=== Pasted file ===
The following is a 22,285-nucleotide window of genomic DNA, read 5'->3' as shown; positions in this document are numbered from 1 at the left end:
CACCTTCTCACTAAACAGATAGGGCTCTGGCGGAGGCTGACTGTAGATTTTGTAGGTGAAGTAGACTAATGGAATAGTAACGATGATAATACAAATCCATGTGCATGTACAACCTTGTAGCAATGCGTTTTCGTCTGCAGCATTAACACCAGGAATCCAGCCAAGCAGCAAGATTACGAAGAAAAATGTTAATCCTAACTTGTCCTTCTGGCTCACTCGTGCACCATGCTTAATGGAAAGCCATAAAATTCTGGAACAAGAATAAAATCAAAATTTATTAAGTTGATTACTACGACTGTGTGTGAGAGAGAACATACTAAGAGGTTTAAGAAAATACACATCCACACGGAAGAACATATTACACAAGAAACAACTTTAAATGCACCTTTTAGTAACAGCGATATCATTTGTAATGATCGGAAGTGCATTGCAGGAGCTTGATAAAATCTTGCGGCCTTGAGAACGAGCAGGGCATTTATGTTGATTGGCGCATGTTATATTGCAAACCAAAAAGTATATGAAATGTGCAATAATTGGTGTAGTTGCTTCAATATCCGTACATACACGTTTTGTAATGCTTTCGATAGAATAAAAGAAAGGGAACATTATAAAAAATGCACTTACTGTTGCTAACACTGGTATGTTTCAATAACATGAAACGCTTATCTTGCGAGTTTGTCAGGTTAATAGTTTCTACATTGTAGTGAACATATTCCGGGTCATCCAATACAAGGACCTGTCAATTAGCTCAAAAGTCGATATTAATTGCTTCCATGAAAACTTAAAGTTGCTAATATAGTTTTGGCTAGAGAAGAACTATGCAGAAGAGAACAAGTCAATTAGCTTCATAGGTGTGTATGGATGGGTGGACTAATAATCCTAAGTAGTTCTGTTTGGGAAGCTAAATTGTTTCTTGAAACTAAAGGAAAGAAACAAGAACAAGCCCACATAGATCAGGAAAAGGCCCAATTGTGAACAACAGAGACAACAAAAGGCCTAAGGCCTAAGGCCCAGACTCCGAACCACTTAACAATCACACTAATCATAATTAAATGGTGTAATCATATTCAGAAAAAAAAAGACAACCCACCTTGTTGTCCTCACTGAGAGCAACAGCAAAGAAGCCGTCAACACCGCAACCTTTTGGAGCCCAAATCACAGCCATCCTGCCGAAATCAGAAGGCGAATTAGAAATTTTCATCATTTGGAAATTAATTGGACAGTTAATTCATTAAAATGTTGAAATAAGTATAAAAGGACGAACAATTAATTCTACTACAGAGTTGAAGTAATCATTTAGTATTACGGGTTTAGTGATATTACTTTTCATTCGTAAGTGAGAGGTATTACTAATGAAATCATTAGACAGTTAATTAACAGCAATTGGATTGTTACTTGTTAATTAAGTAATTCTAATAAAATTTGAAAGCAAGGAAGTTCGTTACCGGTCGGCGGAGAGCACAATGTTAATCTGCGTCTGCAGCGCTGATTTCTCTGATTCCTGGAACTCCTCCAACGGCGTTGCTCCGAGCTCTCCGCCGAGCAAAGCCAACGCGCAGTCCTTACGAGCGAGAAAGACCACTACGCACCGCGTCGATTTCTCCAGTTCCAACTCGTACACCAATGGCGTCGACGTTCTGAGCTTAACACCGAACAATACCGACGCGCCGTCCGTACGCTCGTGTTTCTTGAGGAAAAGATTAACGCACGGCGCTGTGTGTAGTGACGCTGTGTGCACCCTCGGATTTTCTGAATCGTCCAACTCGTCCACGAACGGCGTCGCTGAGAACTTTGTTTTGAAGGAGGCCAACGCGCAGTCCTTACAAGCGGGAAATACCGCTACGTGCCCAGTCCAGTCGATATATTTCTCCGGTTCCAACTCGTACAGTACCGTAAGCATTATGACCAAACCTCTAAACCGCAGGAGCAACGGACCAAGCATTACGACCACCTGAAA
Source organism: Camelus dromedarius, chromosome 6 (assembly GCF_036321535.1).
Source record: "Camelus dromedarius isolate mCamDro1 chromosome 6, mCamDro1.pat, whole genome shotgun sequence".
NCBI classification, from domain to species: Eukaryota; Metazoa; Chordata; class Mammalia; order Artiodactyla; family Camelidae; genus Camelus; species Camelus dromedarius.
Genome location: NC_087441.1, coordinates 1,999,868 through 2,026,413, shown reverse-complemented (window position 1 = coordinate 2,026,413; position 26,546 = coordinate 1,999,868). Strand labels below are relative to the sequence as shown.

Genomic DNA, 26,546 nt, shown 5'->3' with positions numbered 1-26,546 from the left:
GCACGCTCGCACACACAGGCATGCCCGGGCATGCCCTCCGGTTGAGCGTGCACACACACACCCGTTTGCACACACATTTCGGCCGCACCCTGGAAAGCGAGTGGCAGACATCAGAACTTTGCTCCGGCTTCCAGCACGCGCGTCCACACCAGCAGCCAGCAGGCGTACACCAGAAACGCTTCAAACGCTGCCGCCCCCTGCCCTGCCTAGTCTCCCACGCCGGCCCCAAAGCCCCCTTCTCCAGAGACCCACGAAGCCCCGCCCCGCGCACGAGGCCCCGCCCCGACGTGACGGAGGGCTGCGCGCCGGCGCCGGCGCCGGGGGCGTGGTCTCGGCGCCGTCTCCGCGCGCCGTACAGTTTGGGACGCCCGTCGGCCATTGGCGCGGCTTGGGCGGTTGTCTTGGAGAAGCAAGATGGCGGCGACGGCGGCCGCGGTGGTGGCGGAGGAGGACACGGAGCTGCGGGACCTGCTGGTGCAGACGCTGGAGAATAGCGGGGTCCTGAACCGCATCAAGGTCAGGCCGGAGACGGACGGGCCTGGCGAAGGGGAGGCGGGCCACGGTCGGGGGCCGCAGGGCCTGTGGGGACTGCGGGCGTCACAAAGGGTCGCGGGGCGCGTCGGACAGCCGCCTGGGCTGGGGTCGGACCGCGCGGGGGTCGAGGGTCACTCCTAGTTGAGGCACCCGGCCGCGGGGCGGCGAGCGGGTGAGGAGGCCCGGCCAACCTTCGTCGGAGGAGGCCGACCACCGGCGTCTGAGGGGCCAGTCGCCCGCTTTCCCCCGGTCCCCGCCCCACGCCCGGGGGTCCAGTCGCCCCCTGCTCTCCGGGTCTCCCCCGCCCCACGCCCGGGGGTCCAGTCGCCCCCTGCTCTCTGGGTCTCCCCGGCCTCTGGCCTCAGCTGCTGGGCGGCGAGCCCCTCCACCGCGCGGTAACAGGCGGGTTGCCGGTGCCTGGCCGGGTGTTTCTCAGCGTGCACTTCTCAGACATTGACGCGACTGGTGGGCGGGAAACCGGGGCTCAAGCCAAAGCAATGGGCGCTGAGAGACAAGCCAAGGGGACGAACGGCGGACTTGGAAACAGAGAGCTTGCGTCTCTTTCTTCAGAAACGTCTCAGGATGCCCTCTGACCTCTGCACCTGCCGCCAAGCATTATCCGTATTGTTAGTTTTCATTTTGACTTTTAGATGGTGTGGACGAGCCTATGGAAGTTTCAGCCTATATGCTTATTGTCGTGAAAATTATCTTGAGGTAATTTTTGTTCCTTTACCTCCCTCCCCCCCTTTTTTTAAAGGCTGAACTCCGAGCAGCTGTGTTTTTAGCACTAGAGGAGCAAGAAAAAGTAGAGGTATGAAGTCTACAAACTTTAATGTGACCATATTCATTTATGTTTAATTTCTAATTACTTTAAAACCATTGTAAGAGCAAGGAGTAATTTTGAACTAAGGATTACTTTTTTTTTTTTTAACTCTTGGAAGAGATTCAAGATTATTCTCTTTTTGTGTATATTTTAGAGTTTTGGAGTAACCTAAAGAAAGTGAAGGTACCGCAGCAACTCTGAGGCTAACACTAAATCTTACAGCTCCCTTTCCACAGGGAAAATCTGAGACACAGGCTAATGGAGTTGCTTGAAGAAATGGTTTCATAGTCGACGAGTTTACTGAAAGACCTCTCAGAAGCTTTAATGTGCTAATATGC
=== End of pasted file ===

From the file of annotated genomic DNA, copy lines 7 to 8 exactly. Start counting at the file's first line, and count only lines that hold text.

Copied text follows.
Genomic DNA, 26,546 nt, shown 5'->3' with positions numbered 1-26,546 from the left:
GCACGCTCGCACACACAGGCATGCCCGGGCATGCCCTCCGGTTGAGCGTGCACACACACACCCGTTTGCACACACATTTCGGCCGCACCCTGGAAAGCGAGTGGCAGACATCAGAACTTTGCTCCGGCTTCCAGCACGCGCGTCCACACCAGCAGCCAGCAGGCGTACACCAGAAACGCTTCAAACGCTGCCGCCCCCTGCCCTGCCTAGTCTCCCACGCCGGCCCCAAAGCCCCCTTCTCCAGAGACCCACGAAGCCCCGCCCCGCGCACGAGGCCCCGCCCCGACGTGACGGAGGGCTGCGCGCCGGCGCCGGCGCCGGGGGCGTGGTCTCGGCGCCGTCTCCGCGCGCCGTACAGTTTGGGACGCCCGTCGGCCATTGGCGCGGCTTGGGCGGTTGTCTTGGAGAAGCAAGATGGCGGCGACGGCGGCCGCGGTGGTGGCGGAGGAGGACACGGAGCTGCGGGACCTGCTGGTGCAGACGCTGGAGAATAGCGGGGTCCTGAACCGCATCAAGGTCAGGCCGGAGACGGACGGGCCTGGCGAAGGGGAGGCGGGCCACGGTCGGGGGCCGCAGGGCCTGTGGGGACTGCGGGCGTCACAAAGGGTCGCGGGGCGCGTCGGACAGCCGCCTGGGCTGGGGTCGGACCGCGCGGGGGTCGAGGGTCACTCCTAGTTGAGGCACCCGGCCGCGGGGCGGCGAGCGGGTGAGGAGGCCCGGCCAACCTTCGTCGGAGGAGGCCGACCACCGGCGTCTGAGGGGCCAGTCGCCCGCTTTCCCCCGGTCCCCGCCCCACGCCCGGGGGTCCAGTCGCCCCCTGCTCTCCGGGTCTCCCCCGCCCCACGCCCGGGGGTCCAGTCGCCCCCTGCTCTCTGGGTCTCCCCGGCCTCTGGCCTCAGCTGCTGGGCGGCGAGCCCCTCCACCGCGCGGTAACAGGCGGGTTGCCGGTGCCTGGCCGGGTGTTTCTCAGCGTGCACTTCTCAGACATTGACGCGACTGGTGGGCGGGAAACCGGGGCTCAAGCCAAAGCAATGGGCGCTGAGAGACAAGCCAAGGGGACGAACGGCGGACTTGGAAACAGAGAGCTTGCGTCTCTTTCTTCAGAAACGTCTCAGGATGCCCTCTGACCTCTGCACCTGCCGCCAAGCATTATCCGTATTGTTAGTTTTCATTTTGACTTTTAGATGGTGTGGACGAGCCTATGGAAGTTTCAGCCTATATGCTTATTGTCGTGAAAATTATCTTGAGGTAATTTTTGTTCCTTTACCTCCCTCCCCCCCTTTTTTTAAAGGCTGAACTCCGAGCAGCTGTGTTTTTAGCACTAGAGGAGCAAGAAAAAGTAGAGGTATGAAGTCTACAAACTTTAATGTGACCATATTCATTTATGTTTAATTTCTAATTACTTTAAAACCATTGTAAGAGCAAGGAGTAATTTTGAACTAAGGATTACTTTTTTTTTTTTTAACTCTTGGAAGAGATTCAAGATTATTCTCTTTTTGTGTATATTTTAGAGTTTTGGAGTAACCTAAAGAAAGTGAAGGTACCGCAGCAACTCTGAGGCTAACACTAAATCTTACAGCTCCCTTTCCACAGGGAAAATCTGAGACACAGGCTAATGGAGTTGCTTGAAGAAATGGTTTCATAGTCGACGAGTTTACTGAAAGACCTCTCAGAAGCTTTAATGTGCTAATATGC